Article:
What do you think the word identity means?

Identity is who you are, the way you think about yourself, the way you are viewed by the world and the characteristics that define you ie- name, age, colour, race, religion/beliefs, looks personality, skills, abilities, hobbies, occupation etc… How about disability??

I was asked to watch 3 videos on disability and write a blog on what I thought- do I identify as being disabled, and what does the label mean to me.

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After watching these three videos I really related to Umber’s story. Umber has a hidden disability so I know how she is feeling first hand. Umber talks about how the word disability is represented, and how people with hidden disabilities may not identify as having one, because they don’t match up to a stereotypical disabled person. “people picture disability in a very visual way, actually most of even people who look disabled, most of what is going on with their disability is internal” I absolutely loved Laurence’s story – he can really open peoples eyes through comedy. “I think I can do more in twenty minutes of stand up than a day of equality and diversity training.” Laurence does not let his cerebral palsy define who he is. Finally, John’s story. John is a musician, singer, writer, and activist. He talks about how labels, and abilities.  “I never really saw that disability was not being able to do stuff, I never had any of that rubbish, it was always what do you wanna do and how you gonna do it.” John also talks on how disability is a human rights and equality issue, and we have come far but we still have some way to go, he says ” I wanna be mates, smile at you in the street, just be nice to each other, not tolerate, not just accept that I’ve got to share this planet with you”.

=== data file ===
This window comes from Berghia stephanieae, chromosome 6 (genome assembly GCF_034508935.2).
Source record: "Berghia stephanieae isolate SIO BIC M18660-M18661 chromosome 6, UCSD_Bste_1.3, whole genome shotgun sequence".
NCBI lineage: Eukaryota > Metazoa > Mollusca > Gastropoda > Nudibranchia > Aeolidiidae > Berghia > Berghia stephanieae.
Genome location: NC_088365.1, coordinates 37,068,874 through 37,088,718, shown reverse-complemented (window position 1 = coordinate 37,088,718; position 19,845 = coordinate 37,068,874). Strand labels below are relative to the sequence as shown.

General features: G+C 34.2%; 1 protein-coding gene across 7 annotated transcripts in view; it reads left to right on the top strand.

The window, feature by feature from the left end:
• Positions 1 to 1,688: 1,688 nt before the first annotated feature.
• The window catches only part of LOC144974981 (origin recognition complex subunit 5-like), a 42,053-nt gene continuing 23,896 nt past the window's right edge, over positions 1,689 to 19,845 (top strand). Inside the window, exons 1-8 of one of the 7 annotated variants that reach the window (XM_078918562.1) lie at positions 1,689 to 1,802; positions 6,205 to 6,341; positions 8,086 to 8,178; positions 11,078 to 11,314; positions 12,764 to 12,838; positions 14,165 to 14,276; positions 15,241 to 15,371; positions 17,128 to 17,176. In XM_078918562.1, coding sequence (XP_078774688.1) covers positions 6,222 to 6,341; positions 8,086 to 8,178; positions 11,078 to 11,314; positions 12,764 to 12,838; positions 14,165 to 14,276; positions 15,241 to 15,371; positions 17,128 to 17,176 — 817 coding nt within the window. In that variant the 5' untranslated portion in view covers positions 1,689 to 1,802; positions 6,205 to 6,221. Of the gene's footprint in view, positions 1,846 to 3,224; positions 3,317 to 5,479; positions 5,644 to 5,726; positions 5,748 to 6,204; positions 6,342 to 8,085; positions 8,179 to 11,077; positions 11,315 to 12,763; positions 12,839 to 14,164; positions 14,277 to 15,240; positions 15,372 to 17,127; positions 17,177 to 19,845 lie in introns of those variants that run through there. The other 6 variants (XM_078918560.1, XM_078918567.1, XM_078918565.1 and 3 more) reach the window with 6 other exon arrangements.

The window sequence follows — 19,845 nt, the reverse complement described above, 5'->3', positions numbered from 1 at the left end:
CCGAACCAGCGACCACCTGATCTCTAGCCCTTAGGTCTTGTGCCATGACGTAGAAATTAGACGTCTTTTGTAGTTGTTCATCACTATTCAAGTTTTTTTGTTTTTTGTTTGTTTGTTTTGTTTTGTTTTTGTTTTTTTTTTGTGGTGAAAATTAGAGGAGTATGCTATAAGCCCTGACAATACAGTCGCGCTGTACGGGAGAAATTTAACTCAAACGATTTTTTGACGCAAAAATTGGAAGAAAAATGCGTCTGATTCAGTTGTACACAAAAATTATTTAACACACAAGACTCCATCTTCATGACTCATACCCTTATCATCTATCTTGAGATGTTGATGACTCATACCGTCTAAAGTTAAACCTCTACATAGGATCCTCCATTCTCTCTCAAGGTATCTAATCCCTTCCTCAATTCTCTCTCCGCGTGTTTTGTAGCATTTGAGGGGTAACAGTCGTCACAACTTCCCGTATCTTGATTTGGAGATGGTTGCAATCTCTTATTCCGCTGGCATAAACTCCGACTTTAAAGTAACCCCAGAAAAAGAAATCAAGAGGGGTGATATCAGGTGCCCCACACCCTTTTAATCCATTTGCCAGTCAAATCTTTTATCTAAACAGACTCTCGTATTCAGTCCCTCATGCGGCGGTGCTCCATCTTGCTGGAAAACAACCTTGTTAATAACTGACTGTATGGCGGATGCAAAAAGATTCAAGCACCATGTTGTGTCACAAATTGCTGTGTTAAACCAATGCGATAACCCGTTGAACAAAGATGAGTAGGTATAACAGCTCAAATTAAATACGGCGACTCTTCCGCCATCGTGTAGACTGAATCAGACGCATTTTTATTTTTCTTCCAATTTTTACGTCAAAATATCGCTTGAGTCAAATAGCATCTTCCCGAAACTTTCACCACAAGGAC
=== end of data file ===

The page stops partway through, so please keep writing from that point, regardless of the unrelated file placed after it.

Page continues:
Disability can be a taboo area. Many people don’t know how to talk about disabilities when referring to someone with a disability. Do they say the “The man with Downs syndrome” or “Downs syndrome man/Downs man” There is a general rule of thumb that you MUST recognise the person first, then the condition. When you meet a person with a disability try to see it that way, rather than defining that person by that condition.

Disabilities aren’t always black and white. Because some disabilities are hidden. I myself have a hidden disability. If you don’t know me you wouldn’t know that I have a lifelong chronic condition called Ulcerative colitis.

There are days with my colitis where I am in so much pain, its crippling. No one sees pain. I am tired beyond belief. No one sees tiredness. I have extreme diarrhea often mixed with blood/pus. No one sees this – not sure I would want them too. I get painful joints. No one sees this. I have eye problems. No one sees my vision problems. I often experience loss of appetite. People assume I’m just not hungry. I find it hard to gain weight but can lose weight very quickly. People assume I keep fit.

I do identify as having a disability, but it’s not every day. I have my good days and bad days, I have bad weeks and good weeks, its very hit and miss when I might relapse. Having a hidden disability doesn’t mean I want sympathy, I’m not giving up, I’m not insulting my self or being weak. I am a strong, caring, determined and hard-working young lady who has a hidden disability. Does it define me? NO!!